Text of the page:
I write to you in a state of “precatory enthusiasm” with “vehement intention of the mind.” Be clear; this is merely an “effect of Nature” and should not be mistaken for “Diabollical Possession” as confirmed in classical scholar Meric Casaubon’s 1665 book A treatise concerning enthusiasm: as it is an effect of nature: but is mistaken by many for either divine inspiration, or diabolical possession—one of the little literary gems unearthed in Cornell University’s Rare Books and Manuscripts collection at the Carl A. Koch Library.
Being awarded a Manchester Met Research Support Award funded a recent expedition to Ithaca, New York, to plumb the Witchcraft Collection (3,000 titles documenting the Inquisition and persecution of Witchcraft, primarily in Europe). My goal was to read confessions, witchcraft trial records, books of medicine and magic, and collect supporting evidence for The Cycle, my PhD in Gothic Research Studies project. Truth and magic reside in liminal spaces; consider them the dark matter between the stars. These interstitial spaces are where I have directed my gaze to discover hidden connections, stories, and truths. Comprising two companion texts, a novel, and a critical thesis, The Cycle incorporates prose, verse, and illustrations. Beginning in the pre-pottery Neolithic and ending in the present, twenty-one interlocking chapters follow the transmigrated soul of a witch through stages of the triune goddess (maiden, mother, crone), and dormancy/reincarnation. The critical work details witchcraft’s historical underpinnings as a patriarchal weapon of socio-economic and religious control and details the creative work’s supporting framework. A celebration of feminist agency, the novel rebukes the cultural constraints that disempower and vilify self-actualised women.
Prior to this visit, I hadn’t conducted archival research of such scope, so my PhD supervisor connected me with a more experienced library researcher who offered helpful guidance. Learning how to comb the catalog to identify texts relevant to my theoretical premise (I was limited to a total of fifteen) was overwhelming at first. Helpful, though! That initial process forced me to narrow my focus and approach the task with clear and specific goals. I limited my search to on-site, English language texts (many were written in Latin, German, or Spanish) from the early 1500s-mid 17th century. One of my most intriguing finds was an entirely handwritten volume simply titled “A Collection of Prescriptions.” (1650, Author Unknown). Tucked between stiff, decomposing leather-bound boards, pages filled with neat, elegant script listed remedies and treatments for common and then-unidentified diseases and in no particular order. Daimonomageia: a small treatise of sicknesses and diseases from witchcraft, and supernatural causes (1637?-1669) asserted that “All diseases that are caused by Nature, may be caused by Witchcraft; But all that are caused by Witchcraft, cannot be caused by Nature.” This vague definition serves as a convenient catch-all for anything outside the limited scope of 17th-century medical knowledge and conscribes mental illness, neurological diseases, and congenital anomalies to the realm of the supernatural, ergo witchcraft.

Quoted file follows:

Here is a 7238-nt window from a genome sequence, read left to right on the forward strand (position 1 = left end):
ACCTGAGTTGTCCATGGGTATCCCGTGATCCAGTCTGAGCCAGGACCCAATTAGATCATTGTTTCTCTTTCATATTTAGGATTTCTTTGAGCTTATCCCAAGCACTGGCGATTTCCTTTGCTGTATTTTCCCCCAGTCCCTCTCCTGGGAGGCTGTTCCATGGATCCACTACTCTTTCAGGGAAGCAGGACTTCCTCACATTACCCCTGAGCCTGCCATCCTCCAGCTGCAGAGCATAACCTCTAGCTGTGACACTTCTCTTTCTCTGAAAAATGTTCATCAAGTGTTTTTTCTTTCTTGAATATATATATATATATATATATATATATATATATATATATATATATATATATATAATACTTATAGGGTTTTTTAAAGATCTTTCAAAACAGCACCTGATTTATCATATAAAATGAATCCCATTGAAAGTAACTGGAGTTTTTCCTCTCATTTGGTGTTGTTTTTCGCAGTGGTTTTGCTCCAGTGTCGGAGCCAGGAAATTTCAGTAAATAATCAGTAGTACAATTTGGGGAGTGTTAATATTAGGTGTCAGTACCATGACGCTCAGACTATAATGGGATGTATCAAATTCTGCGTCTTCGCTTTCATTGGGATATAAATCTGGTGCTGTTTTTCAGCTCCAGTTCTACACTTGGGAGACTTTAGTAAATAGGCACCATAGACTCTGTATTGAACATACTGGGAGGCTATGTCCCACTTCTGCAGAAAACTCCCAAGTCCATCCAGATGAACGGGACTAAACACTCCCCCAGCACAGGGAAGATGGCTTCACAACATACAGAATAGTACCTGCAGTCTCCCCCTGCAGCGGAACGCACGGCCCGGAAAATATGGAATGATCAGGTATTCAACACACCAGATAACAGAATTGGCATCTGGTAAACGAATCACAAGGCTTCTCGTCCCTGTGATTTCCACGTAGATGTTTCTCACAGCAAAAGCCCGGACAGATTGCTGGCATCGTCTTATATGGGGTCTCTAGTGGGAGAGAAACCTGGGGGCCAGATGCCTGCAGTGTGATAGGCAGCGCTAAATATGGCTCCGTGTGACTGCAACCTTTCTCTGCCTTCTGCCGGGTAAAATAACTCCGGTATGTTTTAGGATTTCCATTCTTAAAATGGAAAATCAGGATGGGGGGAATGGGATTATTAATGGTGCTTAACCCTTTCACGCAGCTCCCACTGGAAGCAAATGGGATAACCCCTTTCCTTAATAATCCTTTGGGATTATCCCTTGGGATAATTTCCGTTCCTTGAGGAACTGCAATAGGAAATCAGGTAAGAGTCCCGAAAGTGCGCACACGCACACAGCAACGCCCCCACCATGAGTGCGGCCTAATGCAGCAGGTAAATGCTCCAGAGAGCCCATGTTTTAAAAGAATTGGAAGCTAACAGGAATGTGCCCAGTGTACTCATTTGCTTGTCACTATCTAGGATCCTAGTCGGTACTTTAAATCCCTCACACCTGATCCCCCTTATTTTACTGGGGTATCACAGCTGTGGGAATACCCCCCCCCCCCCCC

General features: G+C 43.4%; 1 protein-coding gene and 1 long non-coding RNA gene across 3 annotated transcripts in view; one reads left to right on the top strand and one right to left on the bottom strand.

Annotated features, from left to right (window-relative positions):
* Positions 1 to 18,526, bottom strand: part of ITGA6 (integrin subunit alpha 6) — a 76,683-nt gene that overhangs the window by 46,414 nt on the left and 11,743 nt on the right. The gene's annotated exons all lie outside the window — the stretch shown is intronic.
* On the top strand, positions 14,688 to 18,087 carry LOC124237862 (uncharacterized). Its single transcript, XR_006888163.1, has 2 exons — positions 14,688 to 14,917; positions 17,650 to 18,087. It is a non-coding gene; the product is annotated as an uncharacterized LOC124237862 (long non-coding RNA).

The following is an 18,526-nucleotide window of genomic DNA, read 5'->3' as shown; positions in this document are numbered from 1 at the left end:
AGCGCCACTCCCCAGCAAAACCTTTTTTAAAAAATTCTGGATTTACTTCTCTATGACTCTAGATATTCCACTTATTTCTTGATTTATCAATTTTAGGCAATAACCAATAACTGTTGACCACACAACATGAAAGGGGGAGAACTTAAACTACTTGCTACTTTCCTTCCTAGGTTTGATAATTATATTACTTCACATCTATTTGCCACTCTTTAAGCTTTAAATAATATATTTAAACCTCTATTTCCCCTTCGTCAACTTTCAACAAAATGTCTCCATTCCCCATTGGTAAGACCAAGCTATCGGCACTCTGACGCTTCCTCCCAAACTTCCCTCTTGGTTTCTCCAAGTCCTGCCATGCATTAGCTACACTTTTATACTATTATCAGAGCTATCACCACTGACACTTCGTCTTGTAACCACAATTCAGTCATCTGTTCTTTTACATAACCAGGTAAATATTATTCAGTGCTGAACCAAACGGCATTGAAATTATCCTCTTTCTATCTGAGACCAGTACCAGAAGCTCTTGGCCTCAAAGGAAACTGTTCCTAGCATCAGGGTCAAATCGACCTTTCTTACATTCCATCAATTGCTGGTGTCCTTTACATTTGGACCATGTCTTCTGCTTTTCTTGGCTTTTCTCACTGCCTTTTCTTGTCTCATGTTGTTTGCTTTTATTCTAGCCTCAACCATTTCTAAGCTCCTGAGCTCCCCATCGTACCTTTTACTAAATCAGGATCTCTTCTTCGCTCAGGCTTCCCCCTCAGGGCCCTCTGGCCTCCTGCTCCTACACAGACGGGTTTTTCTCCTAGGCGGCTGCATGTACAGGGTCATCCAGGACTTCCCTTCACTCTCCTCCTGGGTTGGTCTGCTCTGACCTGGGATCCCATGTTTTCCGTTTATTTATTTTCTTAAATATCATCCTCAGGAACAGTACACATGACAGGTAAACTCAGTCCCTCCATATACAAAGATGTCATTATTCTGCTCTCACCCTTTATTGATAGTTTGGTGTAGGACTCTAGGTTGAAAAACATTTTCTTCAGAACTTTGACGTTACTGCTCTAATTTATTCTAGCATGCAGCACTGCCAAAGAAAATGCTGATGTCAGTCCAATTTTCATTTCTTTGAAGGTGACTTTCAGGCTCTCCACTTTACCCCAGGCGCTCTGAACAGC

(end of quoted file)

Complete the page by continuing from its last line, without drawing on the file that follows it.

While tropes of magical libraries, books as interdimensional portals, and demons being summoned or condemned by spells scrolled across the vellum leaves of hidden grimoires abound in pop culture, nothing so astonishing happened to me. Disappointingly, I add. The Rare Manuscripts library is clean, bright, and orderly. Researchers must register, show ID, and have their photos taken upon arrival. It feels like a pleasanter DVLA visit. At a second station outside the Reading Room, librarians retrieve requested material from the stacks and bring them to you on wedge-shaped foam book supports. I felt quite like Cinderella being presented with a glass slipper. Mini bean bags and a string weight held fragile pages open. Gloves were not required, and photos—no flash—were allowed. Notes must be taken in pencil on the green, loose-leaf paper provided. After spending three days taking copious notes and more than 200 photos, I was done. Before saying goodbye to the library, I found my third novel The House of Erzulie shelved in the dim stacks on the seventh floor. Students busily scribbled and clicked away in their carrels, oblivious to me and my partner giddily snapping Proud Author pics.
Adventures in library research has concluded and now I’m home again, sorting through the gathered knowledge to give voice to the characters in the novel and scaffold my critical work with the difficult lessons of the past.
Kirsten was awarded a Research Support Award that helped fund a research visit to New York. Find out more about the Research Support Award in the Funding section of Moodle.